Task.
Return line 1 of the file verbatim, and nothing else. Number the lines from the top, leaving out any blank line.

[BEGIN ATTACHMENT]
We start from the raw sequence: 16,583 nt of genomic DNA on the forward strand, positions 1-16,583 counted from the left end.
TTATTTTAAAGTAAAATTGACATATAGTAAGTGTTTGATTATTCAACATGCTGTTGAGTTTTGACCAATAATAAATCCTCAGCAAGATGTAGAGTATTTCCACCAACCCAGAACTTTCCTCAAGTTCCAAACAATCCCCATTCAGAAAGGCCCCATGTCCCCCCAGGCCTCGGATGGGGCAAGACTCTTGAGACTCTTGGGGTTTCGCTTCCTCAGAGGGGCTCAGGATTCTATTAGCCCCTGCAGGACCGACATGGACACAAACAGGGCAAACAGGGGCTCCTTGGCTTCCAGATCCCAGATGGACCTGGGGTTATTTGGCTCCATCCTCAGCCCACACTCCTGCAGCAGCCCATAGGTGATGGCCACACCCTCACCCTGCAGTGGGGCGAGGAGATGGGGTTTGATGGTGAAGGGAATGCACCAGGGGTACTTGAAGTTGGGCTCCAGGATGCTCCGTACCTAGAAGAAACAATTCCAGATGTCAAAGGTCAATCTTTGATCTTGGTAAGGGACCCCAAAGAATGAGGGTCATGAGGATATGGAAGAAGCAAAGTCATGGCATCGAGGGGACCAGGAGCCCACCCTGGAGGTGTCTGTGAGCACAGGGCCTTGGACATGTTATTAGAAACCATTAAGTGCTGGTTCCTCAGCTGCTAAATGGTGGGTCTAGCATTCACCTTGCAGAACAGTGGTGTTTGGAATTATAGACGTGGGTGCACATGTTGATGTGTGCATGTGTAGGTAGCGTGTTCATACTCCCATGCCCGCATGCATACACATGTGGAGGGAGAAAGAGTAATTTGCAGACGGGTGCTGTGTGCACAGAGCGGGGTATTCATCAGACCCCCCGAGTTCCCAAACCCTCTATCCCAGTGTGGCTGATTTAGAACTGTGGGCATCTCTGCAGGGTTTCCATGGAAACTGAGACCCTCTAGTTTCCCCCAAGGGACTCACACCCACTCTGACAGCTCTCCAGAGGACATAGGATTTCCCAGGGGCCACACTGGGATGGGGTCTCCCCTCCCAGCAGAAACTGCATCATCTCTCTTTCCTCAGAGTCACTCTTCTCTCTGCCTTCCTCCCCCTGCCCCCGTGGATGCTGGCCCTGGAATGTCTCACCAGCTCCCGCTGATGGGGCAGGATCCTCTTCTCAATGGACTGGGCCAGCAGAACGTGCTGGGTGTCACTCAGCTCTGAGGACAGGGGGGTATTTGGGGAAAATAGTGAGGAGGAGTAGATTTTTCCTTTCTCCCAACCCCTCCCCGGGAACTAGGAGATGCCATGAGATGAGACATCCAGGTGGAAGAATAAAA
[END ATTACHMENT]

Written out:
We start from the raw sequence: 16,583 nt of genomic DNA on the forward strand, positions 1-16,583 counted from the left end.